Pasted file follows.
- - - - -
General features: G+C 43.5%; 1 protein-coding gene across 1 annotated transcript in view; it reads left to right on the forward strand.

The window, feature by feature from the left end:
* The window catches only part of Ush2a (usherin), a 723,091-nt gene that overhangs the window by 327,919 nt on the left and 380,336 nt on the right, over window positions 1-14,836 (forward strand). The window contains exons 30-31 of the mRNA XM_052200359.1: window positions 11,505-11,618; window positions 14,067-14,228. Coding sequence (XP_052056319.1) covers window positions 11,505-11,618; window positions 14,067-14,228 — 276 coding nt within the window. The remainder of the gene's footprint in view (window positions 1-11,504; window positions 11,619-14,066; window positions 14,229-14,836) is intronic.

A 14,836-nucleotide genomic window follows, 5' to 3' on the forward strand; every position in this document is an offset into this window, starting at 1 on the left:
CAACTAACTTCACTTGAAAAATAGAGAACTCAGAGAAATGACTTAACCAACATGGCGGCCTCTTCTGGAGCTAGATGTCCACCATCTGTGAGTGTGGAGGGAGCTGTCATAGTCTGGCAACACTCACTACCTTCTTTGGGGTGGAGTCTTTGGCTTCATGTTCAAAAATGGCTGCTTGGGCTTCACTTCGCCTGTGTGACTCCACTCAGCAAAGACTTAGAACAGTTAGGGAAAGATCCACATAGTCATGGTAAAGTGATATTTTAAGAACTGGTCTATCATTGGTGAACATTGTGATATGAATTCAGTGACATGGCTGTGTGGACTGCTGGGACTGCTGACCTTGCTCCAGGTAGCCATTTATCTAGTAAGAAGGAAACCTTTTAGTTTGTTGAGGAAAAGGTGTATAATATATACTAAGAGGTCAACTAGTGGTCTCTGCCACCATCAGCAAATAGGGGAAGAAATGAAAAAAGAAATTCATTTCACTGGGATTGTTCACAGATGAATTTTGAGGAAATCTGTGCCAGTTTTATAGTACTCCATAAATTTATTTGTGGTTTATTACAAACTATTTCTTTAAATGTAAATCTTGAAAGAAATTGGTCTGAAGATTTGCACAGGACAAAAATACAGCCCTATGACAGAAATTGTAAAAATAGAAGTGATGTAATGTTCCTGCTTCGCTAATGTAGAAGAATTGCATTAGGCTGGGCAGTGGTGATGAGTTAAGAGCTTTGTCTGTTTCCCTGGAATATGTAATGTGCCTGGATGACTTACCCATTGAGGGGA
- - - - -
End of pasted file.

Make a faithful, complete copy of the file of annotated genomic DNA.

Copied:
General features: G+C 43.5%; 1 protein-coding gene across 1 annotated transcript in view; it reads left to right on the forward strand.

The window, feature by feature from the left end:
* The window catches only part of Ush2a (usherin), a 723,091-nt gene that overhangs the window by 327,919 nt on the left and 380,336 nt on the right, over window positions 1-14,836 (forward strand). The window contains exons 30-31 of the mRNA XM_052200359.1: window positions 11,505-11,618; window positions 14,067-14,228. Coding sequence (XP_052056319.1) covers window positions 11,505-11,618; window positions 14,067-14,228 — 276 coding nt within the window. The remainder of the gene's footprint in view (window positions 1-11,504; window positions 11,619-14,066; window positions 14,229-14,836) is intronic.

A 14,836-nucleotide genomic window follows, 5' to 3' on the forward strand; every position in this document is an offset into this window, starting at 1 on the left:
CAACTAACTTCACTTGAAAAATAGAGAACTCAGAGAAATGACTTAACCAACATGGCGGCCTCTTCTGGAGCTAGATGTCCACCATCTGTGAGTGTGGAGGGAGCTGTCATAGTCTGGCAACACTCACTACCTTCTTTGGGGTGGAGTCTTTGGCTTCATGTTCAAAAATGGCTGCTTGGGCTTCACTTCGCCTGTGTGACTCCACTCAGCAAAGACTTAGAACAGTTAGGGAAAGATCCACATAGTCATGGTAAAGTGATATTTTAAGAACTGGTCTATCATTGGTGAACATTGTGATATGAATTCAGTGACATGGCTGTGTGGACTGCTGGGACTGCTGACCTTGCTCCAGGTAGCCATTTATCTAGTAAGAAGGAAACCTTTTAGTTTGTTGAGGAAAAGGTGTATAATATATACTAAGAGGTCAACTAGTGGTCTCTGCCACCATCAGCAAATAGGGGAAGAAATGAAAAAAGAAATTCATTTCACTGGGATTGTTCACAGATGAATTTTGAGGAAATCTGTGCCAGTTTTATAGTACTCCATAAATTTATTTGTGGTTTATTACAAACTATTTCTTTAAATGTAAATCTTGAAAGAAATTGGTCTGAAGATTTGCACAGGACAAAAATACAGCCCTATGACAGAAATTGTAAAAATAGAAGTGATGTAATGTTCCTGCTTCGCTAATGTAGAAGAATTGCATTAGGCTGGGCAGTGGTGATGAGTTAAGAGCTTTGTCTGTTTCCCTGGAATATGTAATGTGCCTGGATGACTTACCCATTGAGGGGA